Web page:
Prayag Narula and his brother, Chirag Narula, aim to do for product and market research calls what Gong and Chorus.ai did for sales calls.
They created Marvin in 2020, a user research platform that helps companies better understand the needs of their customers. It stems, in part, from Prayag Narula’s background. He co-founded and ran marketing technology company LeadGenius for many years, guiding it to raise over $30 million in venture funding and grow to hundreds of employees.
Not coming from a sales and marketing background, he decided to hire a friend to join LeadGenius, who eventually transitioned to CEO at the beginning of the pandemic. At the same time, Prayag Narula stepped down as CEO, but stayed on the board of directors.
“Marvin is in some ways me going back to my roots in user-centric design,” he said. “Sales teams talk to customers and want to make a sale, while customer success teams want to upsell. With product and design teams, their only agenda is how to make the customer’s life better with the product. It’s the purest form of user engagement, and we wanted to leverage that.”
Narula went on to explain that at LeadGenius, the right tools were not available to get that done. Fast-forward to today, and thanks to video conferencing, it is easy to record conversations and mine them for information. However, more companies are seeing the value of being user-centric, but don’t know how to begin.
Marvin’s technology is an interview and user research tool that plugs into video conferencing tools, like Zoom, and takes notes during the calls. It also automates all aspects of user research, including scheduling interviews and turning the recordings into searchable insights with keywords and hashtags.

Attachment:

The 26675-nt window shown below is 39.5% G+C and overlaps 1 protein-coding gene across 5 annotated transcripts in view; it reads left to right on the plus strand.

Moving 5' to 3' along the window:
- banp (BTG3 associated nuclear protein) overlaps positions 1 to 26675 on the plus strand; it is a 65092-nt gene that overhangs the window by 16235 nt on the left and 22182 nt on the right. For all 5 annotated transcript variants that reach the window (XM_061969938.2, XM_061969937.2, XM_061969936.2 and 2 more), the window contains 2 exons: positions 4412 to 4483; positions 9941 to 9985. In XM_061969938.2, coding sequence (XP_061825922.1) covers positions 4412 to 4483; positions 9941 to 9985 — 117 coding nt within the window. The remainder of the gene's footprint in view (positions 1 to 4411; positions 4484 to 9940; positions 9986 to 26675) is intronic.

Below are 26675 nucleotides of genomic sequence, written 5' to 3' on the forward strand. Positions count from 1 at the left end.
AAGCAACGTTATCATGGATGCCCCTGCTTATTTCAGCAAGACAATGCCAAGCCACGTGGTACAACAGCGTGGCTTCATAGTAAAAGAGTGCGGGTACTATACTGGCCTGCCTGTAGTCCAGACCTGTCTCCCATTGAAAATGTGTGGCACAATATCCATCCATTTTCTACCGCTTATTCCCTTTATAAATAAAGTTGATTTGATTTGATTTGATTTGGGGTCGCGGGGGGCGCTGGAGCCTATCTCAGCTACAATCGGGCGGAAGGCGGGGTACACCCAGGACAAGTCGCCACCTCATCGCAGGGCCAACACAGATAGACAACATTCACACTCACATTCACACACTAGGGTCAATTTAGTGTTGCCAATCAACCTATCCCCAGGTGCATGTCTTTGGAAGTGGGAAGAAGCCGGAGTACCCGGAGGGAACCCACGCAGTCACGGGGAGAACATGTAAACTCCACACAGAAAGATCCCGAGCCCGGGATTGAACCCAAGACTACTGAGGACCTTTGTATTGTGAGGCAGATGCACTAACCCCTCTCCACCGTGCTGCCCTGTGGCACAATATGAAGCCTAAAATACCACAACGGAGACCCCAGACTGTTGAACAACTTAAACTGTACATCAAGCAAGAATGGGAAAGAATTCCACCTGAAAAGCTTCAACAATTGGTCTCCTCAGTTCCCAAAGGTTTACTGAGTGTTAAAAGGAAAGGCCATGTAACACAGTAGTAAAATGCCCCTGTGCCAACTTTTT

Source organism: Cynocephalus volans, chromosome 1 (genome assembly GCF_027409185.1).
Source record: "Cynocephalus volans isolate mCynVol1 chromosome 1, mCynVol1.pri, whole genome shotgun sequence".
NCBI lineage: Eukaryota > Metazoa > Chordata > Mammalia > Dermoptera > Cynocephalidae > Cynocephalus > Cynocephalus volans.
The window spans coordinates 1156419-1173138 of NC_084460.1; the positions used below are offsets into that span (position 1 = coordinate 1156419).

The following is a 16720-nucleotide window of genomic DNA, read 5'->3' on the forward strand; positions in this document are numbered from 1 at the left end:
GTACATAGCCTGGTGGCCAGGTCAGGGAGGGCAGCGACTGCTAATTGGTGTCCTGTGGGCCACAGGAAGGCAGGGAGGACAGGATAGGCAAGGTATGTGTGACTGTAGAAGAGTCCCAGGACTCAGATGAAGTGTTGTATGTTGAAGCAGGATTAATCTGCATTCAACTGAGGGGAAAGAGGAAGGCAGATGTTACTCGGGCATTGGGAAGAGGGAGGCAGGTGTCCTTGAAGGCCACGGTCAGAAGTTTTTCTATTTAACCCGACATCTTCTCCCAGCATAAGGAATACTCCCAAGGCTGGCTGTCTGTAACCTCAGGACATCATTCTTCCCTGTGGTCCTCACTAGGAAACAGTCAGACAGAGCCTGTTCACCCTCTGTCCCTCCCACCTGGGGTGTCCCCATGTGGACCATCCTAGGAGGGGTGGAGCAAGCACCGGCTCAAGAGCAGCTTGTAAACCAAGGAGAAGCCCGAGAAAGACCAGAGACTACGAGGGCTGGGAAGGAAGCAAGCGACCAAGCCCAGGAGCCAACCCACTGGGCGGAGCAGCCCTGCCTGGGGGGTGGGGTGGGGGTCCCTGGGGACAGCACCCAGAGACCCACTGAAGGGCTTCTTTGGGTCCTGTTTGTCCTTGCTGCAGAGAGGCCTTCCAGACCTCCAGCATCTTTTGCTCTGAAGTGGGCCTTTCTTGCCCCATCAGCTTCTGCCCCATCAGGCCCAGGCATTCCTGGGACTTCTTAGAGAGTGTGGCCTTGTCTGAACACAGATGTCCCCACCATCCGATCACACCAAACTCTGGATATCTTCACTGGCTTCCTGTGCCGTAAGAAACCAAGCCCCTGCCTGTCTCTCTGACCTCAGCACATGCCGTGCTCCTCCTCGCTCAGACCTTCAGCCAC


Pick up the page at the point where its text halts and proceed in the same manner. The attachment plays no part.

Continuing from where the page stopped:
“Companies spend a lot of time talking to their customers, getting feedback and doing research,” Narula said. “All of this is happening over Zoom now. We help make these conversations more efficient and collaborative.”
Thousands of customers are already using Marvin, like Lattice and Simon-Kucher, and record thousands of minutes of recordings each week. Many users leverage the technology to talk to customers to understand their challenges and get feedback on a design or product. From those conversations, they are figuring out patterns and sharing those with their respective teams. Companies are also using the tool as a management consultant to talk to industry experts or on academic research.
Today, the company is coming out of private beta and announcing an earlier pre-seed round of $3.8 million. Sam Altman’s Apollo Projects and Fuel Capital co-led the round, with participation from Scrum Ventures, Hack.VC, Global Founders Capital, House Fund, Gaingels and a group of angel investors.
The funding will enable Marvin to scale its team and product development to better enable teams to conduct, organize, analyze and share user interviews. Much of the company’s growth happened in the last five months. The company currently has 20 employees and is hiring across the board.
“We’ve gone from zero paid users in the third quarter of last year to thousands of users, so now it is time to scale that to thousands of paid users,” Prayag Narula said.